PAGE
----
This is how prototyping happened.
Update on the post below:
October 2016: three units were 3D printed in paper in colour on Mcor’s new 3D printer, prototyping them to check whether the holes through the length of the units could be cleared easily and how best to do that. The design of the units was moving towards what I wanted. Mcor’s ARKe technology offers high deffinition colour and our Anarkik3D Design package has some exciting ways to crisply colour surfaces by using coloured objects with complex curves and boolean subtraction. Serendipity is a delightful element in Anarkik3D Design which can be explored and played with as unexpected results can be easily saved, used or deleted. The undo/redo button is one of the best features of digital design and modelling packages as these two functions mean that we can work in a risk free environment and I make full use of the play and experiment elements while also considering the constraints of the different 3D print systems and the different materials available.
Having prototypes means that I can both test how well my knowledge of the systems, materials and processes is helping me to be both pragmatic and exploratory, and also encourage me to push boundaries.
I am now waithing to receive a number of 3D printed units to make the final piece for an exhibition in January 2017
Within a few minutes I had a rough 3d digital model I could 3d print. We have an Ultimaker2 3D printer in our office which is used on our courses to demonstrate the principles of 3d printing.
The digital model was processes/sliced in Cura and its g-code sent to the printer. The model printed in about 2 hours so while it was being printed I finished a couple of tasks but was pretty fidgety!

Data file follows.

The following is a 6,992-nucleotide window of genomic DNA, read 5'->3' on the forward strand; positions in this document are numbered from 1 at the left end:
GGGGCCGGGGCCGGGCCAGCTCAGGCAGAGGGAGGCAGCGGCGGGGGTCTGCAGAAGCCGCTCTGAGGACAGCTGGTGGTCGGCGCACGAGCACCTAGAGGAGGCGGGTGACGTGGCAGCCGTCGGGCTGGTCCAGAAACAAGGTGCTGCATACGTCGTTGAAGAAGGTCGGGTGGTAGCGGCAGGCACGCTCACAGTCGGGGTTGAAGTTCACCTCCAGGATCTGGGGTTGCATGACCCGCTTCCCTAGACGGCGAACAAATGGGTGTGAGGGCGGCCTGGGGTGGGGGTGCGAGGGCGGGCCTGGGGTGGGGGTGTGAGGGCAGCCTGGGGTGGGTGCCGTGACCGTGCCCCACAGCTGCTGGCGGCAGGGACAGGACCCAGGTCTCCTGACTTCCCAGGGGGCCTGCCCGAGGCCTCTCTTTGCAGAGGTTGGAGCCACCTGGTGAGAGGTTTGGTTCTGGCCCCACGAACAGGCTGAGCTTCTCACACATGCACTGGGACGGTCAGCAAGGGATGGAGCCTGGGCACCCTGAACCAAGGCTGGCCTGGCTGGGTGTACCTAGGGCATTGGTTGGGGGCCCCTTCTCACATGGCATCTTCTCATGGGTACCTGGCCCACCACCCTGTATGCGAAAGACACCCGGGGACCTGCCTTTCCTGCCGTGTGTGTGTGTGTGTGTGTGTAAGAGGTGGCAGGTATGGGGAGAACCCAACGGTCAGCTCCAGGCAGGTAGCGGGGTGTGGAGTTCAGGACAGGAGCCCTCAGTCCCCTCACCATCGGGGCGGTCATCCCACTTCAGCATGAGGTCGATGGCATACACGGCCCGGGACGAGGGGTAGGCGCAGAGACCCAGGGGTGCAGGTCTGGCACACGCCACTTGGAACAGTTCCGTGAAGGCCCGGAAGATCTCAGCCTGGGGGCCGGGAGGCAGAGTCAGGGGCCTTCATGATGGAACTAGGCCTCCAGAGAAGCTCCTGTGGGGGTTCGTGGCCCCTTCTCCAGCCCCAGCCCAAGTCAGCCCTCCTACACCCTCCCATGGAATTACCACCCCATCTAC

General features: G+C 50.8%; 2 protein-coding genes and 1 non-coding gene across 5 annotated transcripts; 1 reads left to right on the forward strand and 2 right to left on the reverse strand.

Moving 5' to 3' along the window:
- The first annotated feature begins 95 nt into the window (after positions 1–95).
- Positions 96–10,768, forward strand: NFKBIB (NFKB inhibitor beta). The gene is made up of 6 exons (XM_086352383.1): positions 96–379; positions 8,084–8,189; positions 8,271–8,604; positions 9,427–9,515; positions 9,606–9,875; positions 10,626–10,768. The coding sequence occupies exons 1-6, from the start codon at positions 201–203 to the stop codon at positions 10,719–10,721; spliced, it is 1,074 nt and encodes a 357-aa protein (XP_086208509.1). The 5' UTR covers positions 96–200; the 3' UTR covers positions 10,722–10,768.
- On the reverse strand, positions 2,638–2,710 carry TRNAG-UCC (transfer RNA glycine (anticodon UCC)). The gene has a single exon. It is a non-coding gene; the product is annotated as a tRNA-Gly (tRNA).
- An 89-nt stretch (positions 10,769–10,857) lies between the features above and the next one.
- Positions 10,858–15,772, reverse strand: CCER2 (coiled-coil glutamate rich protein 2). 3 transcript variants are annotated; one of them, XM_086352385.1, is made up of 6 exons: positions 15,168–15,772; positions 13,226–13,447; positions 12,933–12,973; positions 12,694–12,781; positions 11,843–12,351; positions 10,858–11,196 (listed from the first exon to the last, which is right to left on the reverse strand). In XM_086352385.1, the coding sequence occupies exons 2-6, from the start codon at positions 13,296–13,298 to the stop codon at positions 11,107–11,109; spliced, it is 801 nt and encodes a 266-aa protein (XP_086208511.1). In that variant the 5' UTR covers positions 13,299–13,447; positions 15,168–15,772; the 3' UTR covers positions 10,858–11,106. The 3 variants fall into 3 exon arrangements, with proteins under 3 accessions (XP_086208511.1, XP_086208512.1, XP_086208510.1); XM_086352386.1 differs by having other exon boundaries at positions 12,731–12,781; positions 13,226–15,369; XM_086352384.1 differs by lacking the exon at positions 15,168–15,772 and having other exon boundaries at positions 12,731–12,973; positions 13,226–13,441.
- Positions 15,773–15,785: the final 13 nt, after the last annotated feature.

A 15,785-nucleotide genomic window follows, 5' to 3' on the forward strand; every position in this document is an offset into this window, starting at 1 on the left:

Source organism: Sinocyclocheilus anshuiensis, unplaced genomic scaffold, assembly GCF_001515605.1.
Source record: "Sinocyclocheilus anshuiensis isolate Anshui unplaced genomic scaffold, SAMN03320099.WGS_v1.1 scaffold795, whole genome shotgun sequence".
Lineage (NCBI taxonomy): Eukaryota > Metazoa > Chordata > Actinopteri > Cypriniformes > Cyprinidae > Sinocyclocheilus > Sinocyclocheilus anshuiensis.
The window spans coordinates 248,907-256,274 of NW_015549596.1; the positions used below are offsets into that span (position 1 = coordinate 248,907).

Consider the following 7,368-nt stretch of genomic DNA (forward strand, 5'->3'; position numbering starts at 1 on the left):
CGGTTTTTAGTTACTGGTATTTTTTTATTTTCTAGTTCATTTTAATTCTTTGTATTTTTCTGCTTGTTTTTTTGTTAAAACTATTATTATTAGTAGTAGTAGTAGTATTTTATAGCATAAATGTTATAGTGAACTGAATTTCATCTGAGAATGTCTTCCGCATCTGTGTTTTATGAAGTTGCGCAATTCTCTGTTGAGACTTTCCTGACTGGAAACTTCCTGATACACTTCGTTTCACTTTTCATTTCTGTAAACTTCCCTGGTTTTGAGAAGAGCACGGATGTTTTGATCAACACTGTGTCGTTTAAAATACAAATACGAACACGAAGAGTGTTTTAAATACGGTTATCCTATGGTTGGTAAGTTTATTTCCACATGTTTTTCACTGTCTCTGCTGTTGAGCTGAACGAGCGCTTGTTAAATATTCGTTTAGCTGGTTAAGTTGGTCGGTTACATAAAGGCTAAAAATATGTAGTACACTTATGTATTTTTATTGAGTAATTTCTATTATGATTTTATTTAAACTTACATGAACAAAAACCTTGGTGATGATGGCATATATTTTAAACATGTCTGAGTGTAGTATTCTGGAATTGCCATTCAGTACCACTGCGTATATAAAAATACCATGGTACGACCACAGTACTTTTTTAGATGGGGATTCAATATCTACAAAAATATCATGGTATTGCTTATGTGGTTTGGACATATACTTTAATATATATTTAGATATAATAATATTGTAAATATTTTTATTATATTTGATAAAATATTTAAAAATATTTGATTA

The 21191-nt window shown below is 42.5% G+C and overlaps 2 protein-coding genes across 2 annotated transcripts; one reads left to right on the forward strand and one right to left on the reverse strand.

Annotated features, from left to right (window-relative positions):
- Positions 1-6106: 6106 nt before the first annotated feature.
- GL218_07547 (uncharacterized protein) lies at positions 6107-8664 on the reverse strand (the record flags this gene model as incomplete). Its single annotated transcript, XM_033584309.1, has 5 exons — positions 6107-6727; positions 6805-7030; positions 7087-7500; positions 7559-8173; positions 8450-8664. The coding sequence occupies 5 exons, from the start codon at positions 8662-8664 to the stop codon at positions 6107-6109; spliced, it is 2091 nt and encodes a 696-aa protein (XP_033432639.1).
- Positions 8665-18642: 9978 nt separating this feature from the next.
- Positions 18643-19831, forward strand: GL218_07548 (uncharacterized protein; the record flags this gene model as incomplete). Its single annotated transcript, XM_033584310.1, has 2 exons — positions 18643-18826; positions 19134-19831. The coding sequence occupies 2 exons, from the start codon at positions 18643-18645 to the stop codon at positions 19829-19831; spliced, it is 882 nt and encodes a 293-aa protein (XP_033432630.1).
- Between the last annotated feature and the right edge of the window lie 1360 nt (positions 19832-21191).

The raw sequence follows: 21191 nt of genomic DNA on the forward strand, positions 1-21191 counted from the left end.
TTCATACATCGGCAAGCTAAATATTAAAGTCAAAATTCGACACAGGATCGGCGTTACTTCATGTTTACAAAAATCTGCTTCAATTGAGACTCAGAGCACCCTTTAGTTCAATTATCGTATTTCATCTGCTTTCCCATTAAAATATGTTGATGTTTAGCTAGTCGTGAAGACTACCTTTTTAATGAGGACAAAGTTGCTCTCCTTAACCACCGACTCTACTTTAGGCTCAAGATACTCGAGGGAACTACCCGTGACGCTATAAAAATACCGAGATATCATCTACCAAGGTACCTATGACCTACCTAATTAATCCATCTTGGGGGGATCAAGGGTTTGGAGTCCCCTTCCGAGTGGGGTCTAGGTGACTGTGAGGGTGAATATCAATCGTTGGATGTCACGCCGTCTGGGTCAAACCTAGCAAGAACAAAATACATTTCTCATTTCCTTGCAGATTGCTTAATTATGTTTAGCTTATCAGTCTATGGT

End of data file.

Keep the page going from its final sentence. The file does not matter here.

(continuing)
Design in Cura: processing re 3D printing
This prototype was then used to decide on the details to make a more finished piece.
Having a tangible object helped with decisions on the cord, as the piece is a bead of sorts, and also on design features. Getting back on the computer I also have ideas bubbling away to create the variations.
Objects printed with the extrusion method used by the Ultimaker can require supports to be built for overhangs – as my model did. As a jeweller I have the bench, tools and expertise to produce a good finish on the bead, to remove the supports and file off the rough bits.
This is exciting for me to go so quickly from idea spark to solutions and be able to then concentrate on designing. It is a long time since I last worked this way. I am so pleased as it proves the value of our haptic 3d modelling package, Anarkik3D Design, for concept generation, for fast prototyping, for designing variations faster and being abl
e to afford the time and space to get immersed in exploring and playing to go into more depth. For me this is very important as running Anarkik3D, managing Touchable Universe and setting up Anarkik Creations leaves too little time for getting back into being a designer maker.
So this is how prototyping happened using new technology!